Their chem­istry, as Trump called it, does not nec­es­sar­ily mean Japan is in Trump’s good books ...

China Daily (Latin America Weekly) - - Views -

But af­ter Trump’s diplo­matic re­ver­sal on Py­ongyang, Abe sud­denly be­came flex­i­ble vis-à-vis the DPRK — he, too, seeks a faceto-face meet­ing with Kim, which could take place in June, ac­cord­ing to the Asahi Shim­bun. The Ja­panese prime min­is­ter wants to raise the is­sue of Ja­panese cit­i­zens pur­port­edly ab­ducted by DPRK agents in the 1970s and 1980s. Ac­cord­ing to Japan’s of­fi­cial list, 17 Ja­panese were ab­ducted by DPRK agents. Py­ongyang, on the other hand, says it sent back five Ja­panese cit­i­zens to Japan in 2002, while eight died. As for the other four, Py­ongyang says they never en­tered the DPRK.

Still, Japan was sur­prised at be­ing omit­ted from the list of US al­lies ex­empted from the Trump ad­min­is­tra­tion’s new tar­iffs of 25 per­cent on im­ported steel and 10 per­cent on alu­minum. But un­like the Euro­pean Union and other US al­lies that threat­ened coun­ter­mea­sures to the US’ puni­tive tar­iffs, Japan says it will “pa­tiently” ask for an ex­emp­tion.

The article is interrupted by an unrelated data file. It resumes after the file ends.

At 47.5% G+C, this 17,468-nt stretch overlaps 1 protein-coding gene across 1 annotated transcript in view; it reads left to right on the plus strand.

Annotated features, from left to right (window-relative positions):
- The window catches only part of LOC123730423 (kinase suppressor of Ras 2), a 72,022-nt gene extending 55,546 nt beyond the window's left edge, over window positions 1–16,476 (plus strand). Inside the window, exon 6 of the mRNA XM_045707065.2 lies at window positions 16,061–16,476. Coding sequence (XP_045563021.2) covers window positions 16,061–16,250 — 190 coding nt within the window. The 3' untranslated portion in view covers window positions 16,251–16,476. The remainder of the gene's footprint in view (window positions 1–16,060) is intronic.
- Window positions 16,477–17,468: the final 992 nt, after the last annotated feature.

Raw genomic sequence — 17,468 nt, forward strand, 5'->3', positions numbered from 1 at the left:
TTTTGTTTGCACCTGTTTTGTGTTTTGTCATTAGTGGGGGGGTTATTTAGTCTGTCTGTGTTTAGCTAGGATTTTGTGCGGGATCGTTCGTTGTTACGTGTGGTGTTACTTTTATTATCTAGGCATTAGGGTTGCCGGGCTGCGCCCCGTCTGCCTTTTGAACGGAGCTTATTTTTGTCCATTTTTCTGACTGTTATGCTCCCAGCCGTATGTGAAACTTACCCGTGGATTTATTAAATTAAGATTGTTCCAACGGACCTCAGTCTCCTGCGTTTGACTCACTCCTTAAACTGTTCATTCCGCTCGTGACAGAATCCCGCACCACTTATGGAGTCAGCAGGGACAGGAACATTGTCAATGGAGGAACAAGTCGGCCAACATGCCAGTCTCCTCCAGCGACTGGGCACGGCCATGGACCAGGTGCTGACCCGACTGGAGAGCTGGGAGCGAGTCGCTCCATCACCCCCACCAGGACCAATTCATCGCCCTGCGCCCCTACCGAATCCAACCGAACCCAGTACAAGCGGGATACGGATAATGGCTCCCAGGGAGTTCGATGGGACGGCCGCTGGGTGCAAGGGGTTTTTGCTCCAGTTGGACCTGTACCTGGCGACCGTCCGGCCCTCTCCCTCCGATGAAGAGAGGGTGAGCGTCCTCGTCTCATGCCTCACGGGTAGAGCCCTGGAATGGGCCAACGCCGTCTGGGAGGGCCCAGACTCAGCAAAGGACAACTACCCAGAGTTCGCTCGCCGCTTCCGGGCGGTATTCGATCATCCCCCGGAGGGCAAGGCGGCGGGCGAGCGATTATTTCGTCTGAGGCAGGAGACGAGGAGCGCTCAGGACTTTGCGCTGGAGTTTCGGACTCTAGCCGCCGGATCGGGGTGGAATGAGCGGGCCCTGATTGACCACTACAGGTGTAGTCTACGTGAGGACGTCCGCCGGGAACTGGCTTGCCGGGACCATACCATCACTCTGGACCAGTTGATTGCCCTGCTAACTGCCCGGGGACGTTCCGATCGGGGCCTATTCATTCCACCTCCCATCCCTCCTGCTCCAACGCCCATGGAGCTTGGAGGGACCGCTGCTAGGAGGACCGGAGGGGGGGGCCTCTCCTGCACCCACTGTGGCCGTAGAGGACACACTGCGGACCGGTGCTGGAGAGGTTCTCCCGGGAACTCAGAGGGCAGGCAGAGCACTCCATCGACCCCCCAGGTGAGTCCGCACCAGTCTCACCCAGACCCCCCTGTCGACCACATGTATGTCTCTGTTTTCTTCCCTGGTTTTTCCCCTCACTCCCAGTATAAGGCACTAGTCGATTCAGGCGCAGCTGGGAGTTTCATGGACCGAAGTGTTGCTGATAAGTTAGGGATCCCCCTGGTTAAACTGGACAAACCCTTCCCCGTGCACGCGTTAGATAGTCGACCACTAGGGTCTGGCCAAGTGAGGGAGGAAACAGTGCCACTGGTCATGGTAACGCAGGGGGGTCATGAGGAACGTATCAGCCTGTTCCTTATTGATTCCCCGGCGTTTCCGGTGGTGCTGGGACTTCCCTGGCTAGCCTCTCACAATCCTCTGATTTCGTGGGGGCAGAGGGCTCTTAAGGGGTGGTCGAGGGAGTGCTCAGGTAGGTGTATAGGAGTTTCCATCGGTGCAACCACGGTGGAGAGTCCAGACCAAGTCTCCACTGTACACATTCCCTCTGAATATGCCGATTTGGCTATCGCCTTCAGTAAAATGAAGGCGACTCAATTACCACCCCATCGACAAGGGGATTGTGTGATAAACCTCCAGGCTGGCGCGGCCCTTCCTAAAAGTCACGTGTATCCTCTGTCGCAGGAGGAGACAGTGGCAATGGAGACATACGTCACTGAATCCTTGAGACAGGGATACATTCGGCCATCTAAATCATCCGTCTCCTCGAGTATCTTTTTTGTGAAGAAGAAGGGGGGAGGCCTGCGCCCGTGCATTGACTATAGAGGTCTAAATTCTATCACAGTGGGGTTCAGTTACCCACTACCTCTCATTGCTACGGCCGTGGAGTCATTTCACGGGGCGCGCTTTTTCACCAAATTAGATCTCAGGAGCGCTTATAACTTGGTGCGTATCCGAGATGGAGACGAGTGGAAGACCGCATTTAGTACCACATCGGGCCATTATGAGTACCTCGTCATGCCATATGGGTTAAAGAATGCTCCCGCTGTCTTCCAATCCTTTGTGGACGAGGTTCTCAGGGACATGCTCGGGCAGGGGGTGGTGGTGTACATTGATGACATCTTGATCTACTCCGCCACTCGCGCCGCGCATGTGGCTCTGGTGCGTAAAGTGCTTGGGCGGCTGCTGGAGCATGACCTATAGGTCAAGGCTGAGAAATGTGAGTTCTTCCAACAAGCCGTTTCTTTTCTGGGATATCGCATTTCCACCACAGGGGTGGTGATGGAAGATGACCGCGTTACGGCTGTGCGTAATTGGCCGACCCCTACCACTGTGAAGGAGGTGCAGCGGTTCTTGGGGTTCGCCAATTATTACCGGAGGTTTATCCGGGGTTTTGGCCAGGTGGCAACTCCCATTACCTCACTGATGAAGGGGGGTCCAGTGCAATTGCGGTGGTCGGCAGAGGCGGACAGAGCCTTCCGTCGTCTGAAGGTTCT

The Repub­lic of Korea has been ex­cluded from the new US tar­iffs, but not be­fore ne­go­ti­at­ing a trade deal with the US. On Wed­nes­day, the two sides inked an agree­ment, which, Trump said makes the best sense for US com­pa­nies and work­ers. The deal opens up the ROK’s mar­ket to US au­to­mo­biles, ex­tends tar­iffs on ROK truck ex­ports, and re­stricts, by nearly one-third, the amount of steel the ROK can ex­port to the US.

Trump has of­ten taken a dig at Japan, be­fore and dur­ing his pres­i­dency. “You know we have a treaty with Japan where if Japan is at­tacked, we have to use the full force and might of the United States,” he said in Iowa in Au­gust 2016. “If we’re at­tacked, Japan doesn’t have to do any­thing. They can sit home and watch Sony tele­vi­sion, OK?”

When an­nounc­ing up to $60 bil­lion in tar­iffs against China on March 22, Trump again di­rected a barb at Japan and Abe. “I’ll talk to Prime Min­is­ter Abe of Japan and oth­ers — great guy, friend of mine — and there will be a lit­tle smile on their face,” Trump said. “And the smile is, ‘I can’t be­lieve we’ve been able to take ad­van­tage of the United States for so long’. So those days are over.”

Tokyo could face the co­er­cive ne­go­ti­a­tion tac­tics Wash­ing­ton used against Seoul for bi­lat­eral free trade talks. To get a clear pic­ture of the US’ pol­icy to­ward the DPRK and get Japan out of the White House’s new tar­iff list, Abe has de­cided to meet with Trump.

Does Abe still have the same con­fi­dence in Trump that he had af­ter their first meet­ing?

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